A photochemical vapor deposition technique was used to deposit silicon oxide films. A range of film properties was produced through changes in the process conditions. Refractive index, indicative of film composition, varied from 1.5 to 2.0, corresponding to oxygen rich and silicon rich conditions, respectively. Etch rate in buffered HF was a strong function of the refractive index, with higher index of refraction yielding lower rates. Film stress was tensile and the magnitude of the stress was again related to the index of refraction. Other properties that were evaluated included pinhole density and adhesion to Si. All the properties were directly relatable to the basic film composition.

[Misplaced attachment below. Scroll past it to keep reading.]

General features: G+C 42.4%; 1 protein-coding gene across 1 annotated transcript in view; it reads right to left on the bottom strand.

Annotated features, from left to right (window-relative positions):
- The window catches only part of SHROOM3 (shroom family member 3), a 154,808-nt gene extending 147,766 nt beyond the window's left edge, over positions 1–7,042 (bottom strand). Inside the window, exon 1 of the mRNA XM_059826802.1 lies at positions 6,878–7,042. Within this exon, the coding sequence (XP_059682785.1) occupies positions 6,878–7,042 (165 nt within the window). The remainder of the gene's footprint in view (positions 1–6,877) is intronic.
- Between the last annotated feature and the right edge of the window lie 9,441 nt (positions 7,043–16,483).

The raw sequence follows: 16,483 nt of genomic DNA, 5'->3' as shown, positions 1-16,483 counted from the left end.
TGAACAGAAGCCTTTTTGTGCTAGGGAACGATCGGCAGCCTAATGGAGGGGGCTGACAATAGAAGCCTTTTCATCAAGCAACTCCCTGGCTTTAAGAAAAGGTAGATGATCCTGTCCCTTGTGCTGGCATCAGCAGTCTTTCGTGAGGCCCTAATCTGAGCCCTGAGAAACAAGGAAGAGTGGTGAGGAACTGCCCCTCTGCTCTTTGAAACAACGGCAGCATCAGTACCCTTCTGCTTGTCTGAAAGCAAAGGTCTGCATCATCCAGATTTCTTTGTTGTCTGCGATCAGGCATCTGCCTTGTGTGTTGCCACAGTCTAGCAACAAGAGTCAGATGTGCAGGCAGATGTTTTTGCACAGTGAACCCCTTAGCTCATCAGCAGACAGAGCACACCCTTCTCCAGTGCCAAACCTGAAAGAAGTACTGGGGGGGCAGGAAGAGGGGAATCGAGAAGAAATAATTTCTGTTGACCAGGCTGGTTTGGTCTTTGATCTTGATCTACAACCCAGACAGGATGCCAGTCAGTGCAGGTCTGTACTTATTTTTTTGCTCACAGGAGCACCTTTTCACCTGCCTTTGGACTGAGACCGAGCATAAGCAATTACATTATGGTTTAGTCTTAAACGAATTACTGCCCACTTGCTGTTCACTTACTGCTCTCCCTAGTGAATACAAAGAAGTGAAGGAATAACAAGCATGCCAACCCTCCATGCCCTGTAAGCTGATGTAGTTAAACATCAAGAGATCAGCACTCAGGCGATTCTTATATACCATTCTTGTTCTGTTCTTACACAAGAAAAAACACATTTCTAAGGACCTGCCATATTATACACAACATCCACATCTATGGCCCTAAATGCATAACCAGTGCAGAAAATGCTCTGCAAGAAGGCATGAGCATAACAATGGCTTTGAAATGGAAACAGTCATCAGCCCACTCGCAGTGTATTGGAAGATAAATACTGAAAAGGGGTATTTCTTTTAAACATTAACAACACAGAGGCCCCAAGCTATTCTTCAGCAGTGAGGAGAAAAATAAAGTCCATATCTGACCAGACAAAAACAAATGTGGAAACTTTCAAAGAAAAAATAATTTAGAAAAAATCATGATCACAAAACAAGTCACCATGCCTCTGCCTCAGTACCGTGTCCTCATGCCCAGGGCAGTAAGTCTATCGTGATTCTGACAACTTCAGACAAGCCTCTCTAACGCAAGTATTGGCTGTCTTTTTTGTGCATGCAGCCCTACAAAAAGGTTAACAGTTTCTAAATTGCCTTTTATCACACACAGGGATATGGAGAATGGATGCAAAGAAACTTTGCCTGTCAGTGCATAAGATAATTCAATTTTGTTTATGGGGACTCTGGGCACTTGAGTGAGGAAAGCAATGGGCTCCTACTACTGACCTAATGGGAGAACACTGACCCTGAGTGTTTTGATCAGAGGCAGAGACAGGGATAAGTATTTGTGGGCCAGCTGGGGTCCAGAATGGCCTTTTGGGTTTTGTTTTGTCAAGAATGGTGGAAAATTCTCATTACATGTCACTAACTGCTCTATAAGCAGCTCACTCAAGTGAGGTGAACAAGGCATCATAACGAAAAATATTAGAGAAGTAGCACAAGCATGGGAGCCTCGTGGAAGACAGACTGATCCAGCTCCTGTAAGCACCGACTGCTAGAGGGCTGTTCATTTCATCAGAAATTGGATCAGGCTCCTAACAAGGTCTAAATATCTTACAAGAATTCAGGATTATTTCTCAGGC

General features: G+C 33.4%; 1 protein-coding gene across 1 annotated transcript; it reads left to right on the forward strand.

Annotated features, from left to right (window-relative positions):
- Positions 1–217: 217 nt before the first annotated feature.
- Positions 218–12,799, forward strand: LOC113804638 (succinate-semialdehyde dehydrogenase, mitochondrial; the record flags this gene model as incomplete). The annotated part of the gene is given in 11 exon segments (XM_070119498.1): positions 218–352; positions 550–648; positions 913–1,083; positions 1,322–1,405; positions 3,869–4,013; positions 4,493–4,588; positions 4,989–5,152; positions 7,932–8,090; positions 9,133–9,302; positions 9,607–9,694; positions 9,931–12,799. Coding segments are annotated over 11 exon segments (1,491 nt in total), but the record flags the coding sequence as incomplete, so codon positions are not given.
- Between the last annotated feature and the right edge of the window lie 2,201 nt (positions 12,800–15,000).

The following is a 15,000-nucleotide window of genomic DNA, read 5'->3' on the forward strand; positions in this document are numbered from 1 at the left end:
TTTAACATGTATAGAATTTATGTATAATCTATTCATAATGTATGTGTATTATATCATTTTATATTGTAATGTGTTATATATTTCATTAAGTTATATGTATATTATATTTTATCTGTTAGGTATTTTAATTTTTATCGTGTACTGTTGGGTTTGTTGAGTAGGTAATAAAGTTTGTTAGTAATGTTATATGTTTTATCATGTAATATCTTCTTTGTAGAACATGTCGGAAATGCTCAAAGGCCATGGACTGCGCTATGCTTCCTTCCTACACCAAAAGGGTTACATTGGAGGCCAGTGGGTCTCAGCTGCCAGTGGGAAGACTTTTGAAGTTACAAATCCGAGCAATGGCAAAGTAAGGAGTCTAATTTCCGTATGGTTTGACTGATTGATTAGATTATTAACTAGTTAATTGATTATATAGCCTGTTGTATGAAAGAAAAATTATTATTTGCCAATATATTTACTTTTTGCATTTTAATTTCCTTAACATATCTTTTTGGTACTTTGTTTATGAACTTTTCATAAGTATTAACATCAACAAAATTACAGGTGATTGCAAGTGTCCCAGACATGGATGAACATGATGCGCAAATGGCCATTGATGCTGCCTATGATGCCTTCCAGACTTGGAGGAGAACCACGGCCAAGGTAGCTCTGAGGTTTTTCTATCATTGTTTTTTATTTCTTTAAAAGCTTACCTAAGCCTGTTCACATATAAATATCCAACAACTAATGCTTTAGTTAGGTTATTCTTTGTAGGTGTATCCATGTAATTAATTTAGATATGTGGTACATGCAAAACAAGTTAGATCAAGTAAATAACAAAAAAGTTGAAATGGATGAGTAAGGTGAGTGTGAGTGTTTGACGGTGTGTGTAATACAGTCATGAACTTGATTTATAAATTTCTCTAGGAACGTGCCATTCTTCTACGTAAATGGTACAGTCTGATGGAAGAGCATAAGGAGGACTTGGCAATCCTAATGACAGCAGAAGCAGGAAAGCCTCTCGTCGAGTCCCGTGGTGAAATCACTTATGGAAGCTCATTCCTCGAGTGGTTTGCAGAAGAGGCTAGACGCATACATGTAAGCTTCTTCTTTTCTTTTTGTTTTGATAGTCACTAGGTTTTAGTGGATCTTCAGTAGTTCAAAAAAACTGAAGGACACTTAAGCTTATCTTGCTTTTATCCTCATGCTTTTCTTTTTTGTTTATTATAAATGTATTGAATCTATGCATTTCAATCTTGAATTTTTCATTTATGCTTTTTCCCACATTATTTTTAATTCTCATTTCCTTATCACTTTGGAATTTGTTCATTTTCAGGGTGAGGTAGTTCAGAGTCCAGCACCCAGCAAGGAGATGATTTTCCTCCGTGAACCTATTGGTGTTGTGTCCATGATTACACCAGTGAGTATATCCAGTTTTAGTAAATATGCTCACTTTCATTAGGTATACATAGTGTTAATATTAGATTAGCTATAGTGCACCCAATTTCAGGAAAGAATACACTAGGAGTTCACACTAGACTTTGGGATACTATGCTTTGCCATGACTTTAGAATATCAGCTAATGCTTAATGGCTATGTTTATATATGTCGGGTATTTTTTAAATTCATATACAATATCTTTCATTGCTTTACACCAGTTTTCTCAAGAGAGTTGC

X-ray photo electron and Auger electron spectroscopy were used to characterize the composition of these films. The Si 2p photoelectron and the Si KLL Auger electron spectra were broad for higher refractive index films and upon deconvolution indicated the presence of different silicon containing species, the natures of which depended upon the actual index of refraction. For stoichiometric films, the predominant constituent was SiO2 and for non-stoichiometric films, varying amounts of Si2O, SiO, Si2O3 and SiO2 were all present.